Spoils has two meanings
In December the rumors were flying that the Republican-controlled legislature would throw away their landslide victory by sharing the spoils with the Democrats. Stories that moderate Republicans (RINOs) would share committee chairmanships with Democrats did not materialize, but who better to snatch defeat from the jaws of victory than Republicans?
Turns out the conservatives, not the moderates, have Legislative control. Ira Hansen is no longer Assembly Speaker, but as assistant majority leader he is backing up very conservative Clark County Assemblywoman Michele Fiore. Jim Wheeler and Jill Dickman are other Northern Nevada reform conservatives who have important leadership roles.
On paper, it’s a good team. But you won’t win many victories if the front office is throwing the game, and Gov. Sandoval’s $1.3 billion tax hike proposal is like an opponent’s first inning three-run homer that puts you behind before you even get to bat. Frustrated grassroots conservatives are wondering why elect Republicans if, like former Gov. Kenny Guinn, they want to give Nevada the largest tax hikes in its history?
Gov. Sandoval’s proposed tax hike is a slightly modified version of the margin tax proposal the voters defeated by four to one last November. The business license tax he proposed is also a gross receipts tax, not a net profit tax, and so businesses that lose money could pay taxes. His budget also includes gimmicks like making taxes that were supposed to sunset permanent. (There is nothing more permanent than a temporary government program or tax, as Ronald Reagan used to say.)
Sandoval is also proposing to hike the cigarette tax, that favorite whipping boy of politicians. Like the saying goes: “Don’t tax him, don’t tax me, tax that guy behind the tree.” Cigarette smokers, being mostly lower middle class working stiffs, are the perfect guy behind the tree to hit up for money so the political class can stay in the clover. The government simultaneously wants smokers to pay more tax and at the same time tells them to quit the habit. Hmm. Could the proposed regulation of e-cigarettes be a way to reduce the hit that cigarette taxes would take if vaping continues to grow in popularity?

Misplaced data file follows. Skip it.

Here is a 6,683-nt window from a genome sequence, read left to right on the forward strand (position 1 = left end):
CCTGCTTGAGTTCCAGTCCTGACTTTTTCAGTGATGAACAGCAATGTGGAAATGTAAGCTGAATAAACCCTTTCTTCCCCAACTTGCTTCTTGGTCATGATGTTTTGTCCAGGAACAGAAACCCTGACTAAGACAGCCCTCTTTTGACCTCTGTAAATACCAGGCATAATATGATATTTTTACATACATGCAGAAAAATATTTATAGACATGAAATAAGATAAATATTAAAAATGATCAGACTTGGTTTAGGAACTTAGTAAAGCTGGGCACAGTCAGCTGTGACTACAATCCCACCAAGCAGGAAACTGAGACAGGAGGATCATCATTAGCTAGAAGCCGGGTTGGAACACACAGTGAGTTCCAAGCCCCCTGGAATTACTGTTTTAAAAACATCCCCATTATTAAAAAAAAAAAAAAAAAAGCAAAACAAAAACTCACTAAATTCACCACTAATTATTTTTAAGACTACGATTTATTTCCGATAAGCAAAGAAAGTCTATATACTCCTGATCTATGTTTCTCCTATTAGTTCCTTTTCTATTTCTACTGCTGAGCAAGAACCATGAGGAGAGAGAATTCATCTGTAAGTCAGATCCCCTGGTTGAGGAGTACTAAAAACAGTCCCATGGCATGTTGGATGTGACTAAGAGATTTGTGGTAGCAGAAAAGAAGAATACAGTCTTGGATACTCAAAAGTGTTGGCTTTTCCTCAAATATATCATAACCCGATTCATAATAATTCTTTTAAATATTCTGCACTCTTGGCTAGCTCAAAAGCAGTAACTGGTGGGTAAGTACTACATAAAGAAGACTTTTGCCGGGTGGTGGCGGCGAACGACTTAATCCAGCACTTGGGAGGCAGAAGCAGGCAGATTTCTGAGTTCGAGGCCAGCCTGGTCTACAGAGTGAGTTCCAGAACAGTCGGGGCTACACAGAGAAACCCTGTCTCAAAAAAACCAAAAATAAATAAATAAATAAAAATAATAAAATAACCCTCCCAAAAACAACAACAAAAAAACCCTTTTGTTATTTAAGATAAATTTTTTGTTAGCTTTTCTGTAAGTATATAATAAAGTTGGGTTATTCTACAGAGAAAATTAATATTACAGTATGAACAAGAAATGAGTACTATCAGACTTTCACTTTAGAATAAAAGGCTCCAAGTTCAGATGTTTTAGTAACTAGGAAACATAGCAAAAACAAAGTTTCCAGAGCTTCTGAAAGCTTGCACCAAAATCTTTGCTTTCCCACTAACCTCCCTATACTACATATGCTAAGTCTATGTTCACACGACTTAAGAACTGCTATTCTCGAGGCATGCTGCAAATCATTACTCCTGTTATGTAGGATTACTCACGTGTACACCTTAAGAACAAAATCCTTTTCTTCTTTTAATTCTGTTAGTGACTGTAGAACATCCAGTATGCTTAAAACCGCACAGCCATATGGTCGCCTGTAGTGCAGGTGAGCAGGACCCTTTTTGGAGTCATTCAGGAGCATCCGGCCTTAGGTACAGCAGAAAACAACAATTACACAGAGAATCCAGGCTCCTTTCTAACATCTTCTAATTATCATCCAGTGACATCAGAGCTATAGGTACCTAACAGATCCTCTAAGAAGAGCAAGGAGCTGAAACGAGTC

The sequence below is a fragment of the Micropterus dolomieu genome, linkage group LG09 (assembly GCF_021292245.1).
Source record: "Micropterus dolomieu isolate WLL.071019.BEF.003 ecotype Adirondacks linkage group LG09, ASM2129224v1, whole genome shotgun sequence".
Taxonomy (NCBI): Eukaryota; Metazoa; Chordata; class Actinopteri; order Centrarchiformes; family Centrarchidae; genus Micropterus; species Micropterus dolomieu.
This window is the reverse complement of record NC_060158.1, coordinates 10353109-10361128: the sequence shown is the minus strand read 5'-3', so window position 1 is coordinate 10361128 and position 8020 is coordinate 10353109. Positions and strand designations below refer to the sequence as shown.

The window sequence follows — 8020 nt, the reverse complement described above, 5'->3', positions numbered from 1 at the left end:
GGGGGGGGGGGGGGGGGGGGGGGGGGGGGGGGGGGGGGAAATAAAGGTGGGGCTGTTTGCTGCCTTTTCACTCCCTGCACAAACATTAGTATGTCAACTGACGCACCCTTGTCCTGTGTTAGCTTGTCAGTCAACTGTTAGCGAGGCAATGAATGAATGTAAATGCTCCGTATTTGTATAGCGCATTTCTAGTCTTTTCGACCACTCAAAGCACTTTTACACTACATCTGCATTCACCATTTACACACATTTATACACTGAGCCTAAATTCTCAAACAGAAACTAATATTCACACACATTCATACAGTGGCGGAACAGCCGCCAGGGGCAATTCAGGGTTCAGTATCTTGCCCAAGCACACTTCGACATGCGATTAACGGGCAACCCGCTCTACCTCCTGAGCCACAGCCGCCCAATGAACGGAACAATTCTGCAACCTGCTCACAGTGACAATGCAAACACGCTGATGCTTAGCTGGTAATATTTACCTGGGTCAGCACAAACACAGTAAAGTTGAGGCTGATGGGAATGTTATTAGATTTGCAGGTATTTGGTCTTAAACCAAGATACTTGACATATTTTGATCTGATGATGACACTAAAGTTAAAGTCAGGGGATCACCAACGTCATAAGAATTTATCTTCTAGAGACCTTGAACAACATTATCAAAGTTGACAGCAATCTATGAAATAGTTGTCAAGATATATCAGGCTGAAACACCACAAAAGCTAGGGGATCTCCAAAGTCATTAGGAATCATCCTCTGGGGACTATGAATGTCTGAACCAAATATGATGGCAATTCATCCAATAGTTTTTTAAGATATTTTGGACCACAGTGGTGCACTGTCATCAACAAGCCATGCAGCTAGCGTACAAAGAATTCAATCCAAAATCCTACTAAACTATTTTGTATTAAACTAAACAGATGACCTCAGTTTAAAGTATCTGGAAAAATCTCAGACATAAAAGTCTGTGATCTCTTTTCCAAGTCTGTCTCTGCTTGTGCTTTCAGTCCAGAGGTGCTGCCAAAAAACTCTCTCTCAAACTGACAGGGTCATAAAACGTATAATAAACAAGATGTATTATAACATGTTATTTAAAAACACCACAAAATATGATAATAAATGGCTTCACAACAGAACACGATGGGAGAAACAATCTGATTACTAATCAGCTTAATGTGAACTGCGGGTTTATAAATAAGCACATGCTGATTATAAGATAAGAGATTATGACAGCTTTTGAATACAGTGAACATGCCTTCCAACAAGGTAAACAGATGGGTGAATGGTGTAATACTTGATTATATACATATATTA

Speaking of tax conspiracies, the governor proposed giving new powers to local school boards to extend certain taxes without a vote by the people, which suddenly sheds new light on his proposal to have school board members appointed, not elected. Voters have consistently rejected new property taxes for schools and for good reason. The school districts have wasted a lot of money while education has not improved. Nevada’s schools are on the average 22 years old, so they are not crumbling away. Contrary to false reports, heating and air conditioning in the schools are in good shape.
Yes, there are financial challenges for the state. But the answers should lie in structural reform, not huge tax hikes. The Nevada Republican platform emphatically states that Nevada does not have a revenue problem, it has a spending problem. Now the governor wants the largest tax increase in Nevada history. As I predicted, the Republicans will not cut the budget by one dime.
The property tax increase bill also proposes eliminating the prevailing wage mandates for construction contracts. This would save a lot of money. If modest tax increases with tough sunset provisions are coupled with structural reform, they may be tolerable. But it would have to be real reform, not merely the appearance of reform. Gov. Sandoval’s business license tax, however, should be DOA.